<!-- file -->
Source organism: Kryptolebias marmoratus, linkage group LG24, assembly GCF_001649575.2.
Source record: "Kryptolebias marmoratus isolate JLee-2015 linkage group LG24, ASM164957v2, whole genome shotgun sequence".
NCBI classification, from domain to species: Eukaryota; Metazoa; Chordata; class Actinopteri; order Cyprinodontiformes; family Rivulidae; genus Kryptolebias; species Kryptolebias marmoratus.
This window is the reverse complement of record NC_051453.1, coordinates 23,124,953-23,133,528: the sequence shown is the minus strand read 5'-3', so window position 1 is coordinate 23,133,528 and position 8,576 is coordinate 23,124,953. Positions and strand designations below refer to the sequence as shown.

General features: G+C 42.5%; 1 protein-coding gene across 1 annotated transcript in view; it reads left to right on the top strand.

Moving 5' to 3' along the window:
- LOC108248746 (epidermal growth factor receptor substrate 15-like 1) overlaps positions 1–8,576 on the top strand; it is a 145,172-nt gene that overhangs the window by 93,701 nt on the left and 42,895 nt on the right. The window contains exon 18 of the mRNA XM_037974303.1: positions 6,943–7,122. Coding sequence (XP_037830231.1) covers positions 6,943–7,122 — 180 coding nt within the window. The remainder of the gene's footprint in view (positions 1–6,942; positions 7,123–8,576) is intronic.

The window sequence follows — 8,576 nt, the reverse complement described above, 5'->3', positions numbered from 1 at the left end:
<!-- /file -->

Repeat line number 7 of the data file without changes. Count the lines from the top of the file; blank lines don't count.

- LOC108248746 (epidermal growth factor receptor substrate 15-like 1) overlaps positions 1–8,576 on the top strand; it is a 145,172-nt gene that overhangs the window by 93,701 nt on the left and 42,895 nt on the right. The window contains exon 18 of the mRNA XM_037974303.1: positions 6,943–7,122. Coding sequence (XP_037830231.1) covers positions 6,943–7,122 — 180 coding nt within the window. The remainder of the gene's footprint in view (positions 1–6,942; positions 7,123–8,576) is intronic.